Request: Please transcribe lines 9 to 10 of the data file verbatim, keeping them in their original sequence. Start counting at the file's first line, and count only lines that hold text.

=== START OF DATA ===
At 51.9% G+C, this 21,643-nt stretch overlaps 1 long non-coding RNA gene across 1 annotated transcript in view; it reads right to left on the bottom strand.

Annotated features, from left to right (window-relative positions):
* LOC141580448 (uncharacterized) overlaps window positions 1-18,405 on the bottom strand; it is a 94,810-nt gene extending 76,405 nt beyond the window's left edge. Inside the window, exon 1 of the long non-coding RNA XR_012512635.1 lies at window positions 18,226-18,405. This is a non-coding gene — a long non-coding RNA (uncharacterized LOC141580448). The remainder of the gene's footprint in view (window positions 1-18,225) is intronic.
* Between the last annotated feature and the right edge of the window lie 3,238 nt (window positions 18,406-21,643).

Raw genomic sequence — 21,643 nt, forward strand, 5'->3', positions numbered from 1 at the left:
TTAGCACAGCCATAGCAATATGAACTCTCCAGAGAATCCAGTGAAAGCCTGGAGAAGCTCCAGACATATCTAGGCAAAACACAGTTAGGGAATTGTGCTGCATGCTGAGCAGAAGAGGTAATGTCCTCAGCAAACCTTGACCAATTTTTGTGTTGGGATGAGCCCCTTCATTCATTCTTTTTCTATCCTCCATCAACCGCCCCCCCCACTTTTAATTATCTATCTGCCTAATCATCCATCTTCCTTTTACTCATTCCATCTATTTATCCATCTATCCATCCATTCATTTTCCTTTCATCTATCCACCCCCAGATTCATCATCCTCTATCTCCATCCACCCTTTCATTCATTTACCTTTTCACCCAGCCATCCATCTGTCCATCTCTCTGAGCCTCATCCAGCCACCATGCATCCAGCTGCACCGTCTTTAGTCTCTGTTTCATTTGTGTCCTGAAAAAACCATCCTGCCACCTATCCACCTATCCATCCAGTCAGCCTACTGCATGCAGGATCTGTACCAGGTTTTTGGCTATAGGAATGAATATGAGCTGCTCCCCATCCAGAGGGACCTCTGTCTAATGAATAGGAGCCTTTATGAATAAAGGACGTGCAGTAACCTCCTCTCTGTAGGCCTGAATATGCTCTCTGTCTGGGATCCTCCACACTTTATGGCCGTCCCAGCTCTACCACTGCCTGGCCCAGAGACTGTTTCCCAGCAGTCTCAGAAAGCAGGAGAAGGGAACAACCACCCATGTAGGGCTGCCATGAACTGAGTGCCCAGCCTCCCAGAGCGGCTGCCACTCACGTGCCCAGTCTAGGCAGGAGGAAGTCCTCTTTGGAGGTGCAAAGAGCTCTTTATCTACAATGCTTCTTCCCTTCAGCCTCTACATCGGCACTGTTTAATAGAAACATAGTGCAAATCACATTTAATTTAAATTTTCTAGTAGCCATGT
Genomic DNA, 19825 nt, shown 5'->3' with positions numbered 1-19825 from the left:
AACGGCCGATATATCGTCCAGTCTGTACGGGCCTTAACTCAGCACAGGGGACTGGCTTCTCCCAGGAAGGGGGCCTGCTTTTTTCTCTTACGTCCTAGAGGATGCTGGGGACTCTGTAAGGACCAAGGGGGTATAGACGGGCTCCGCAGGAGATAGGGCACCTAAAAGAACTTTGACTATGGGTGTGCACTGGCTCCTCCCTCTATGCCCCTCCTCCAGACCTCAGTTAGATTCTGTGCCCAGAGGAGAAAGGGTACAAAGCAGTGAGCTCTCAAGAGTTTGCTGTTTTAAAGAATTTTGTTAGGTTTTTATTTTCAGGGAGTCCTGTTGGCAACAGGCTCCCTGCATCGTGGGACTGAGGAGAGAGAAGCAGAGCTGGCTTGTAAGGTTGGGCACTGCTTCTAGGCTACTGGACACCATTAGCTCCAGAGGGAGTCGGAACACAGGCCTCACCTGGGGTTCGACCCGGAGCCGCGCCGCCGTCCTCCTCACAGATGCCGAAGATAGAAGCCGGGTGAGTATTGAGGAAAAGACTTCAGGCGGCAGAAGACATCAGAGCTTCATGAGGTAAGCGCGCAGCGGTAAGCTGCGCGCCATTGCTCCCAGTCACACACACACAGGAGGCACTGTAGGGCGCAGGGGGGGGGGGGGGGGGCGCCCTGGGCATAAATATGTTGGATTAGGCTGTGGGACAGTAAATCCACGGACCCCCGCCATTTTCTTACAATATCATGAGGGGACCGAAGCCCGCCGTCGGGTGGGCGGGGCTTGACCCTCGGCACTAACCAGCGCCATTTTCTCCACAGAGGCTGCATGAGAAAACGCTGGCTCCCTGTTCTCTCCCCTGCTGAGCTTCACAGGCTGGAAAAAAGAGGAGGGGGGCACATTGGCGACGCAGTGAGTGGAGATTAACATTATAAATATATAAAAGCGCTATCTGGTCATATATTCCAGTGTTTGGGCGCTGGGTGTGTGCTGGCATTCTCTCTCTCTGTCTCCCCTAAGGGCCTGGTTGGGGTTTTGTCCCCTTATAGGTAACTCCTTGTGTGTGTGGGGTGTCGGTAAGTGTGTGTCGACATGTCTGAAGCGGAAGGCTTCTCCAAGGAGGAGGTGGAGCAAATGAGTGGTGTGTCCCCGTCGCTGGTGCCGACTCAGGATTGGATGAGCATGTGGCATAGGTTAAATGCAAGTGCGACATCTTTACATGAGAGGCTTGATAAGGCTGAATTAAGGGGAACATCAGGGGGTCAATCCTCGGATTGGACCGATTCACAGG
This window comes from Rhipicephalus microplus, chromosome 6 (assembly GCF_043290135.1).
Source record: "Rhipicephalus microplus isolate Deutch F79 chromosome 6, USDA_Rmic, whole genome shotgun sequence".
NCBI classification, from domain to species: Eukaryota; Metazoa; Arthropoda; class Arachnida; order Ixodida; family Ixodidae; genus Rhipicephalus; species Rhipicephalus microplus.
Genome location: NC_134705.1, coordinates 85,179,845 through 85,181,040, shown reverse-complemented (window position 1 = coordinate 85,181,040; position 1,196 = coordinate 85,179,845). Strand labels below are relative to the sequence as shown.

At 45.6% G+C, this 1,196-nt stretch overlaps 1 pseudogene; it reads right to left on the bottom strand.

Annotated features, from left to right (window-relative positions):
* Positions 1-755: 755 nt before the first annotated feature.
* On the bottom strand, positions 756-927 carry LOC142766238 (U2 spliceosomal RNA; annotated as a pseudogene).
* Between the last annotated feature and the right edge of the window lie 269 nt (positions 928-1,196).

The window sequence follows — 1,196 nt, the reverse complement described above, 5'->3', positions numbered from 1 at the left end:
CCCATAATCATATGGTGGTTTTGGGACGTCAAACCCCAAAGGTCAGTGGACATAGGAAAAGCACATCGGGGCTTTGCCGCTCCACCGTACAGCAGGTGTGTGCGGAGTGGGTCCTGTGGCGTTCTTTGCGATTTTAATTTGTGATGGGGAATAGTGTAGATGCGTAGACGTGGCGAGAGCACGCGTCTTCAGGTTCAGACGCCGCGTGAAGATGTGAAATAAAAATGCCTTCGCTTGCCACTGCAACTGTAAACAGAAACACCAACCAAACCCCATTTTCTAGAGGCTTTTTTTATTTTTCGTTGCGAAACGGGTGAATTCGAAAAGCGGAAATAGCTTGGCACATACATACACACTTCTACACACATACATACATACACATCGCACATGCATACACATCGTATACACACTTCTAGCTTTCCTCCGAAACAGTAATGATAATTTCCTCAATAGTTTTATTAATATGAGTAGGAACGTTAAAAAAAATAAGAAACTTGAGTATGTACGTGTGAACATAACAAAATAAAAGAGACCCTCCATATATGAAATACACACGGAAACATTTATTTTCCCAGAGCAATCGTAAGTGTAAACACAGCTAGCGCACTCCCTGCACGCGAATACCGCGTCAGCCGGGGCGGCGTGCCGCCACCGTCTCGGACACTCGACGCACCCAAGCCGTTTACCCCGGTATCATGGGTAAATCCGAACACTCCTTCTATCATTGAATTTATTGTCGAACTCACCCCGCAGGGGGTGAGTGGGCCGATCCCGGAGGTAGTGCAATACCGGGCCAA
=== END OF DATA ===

This window comes from Rhipicephalus microplus, chromosome 6 (assembly GCF_043290135.1).
Source record: "Rhipicephalus microplus isolate Deutch F79 chromosome 6, USDA_Rmic, whole genome shotgun sequence".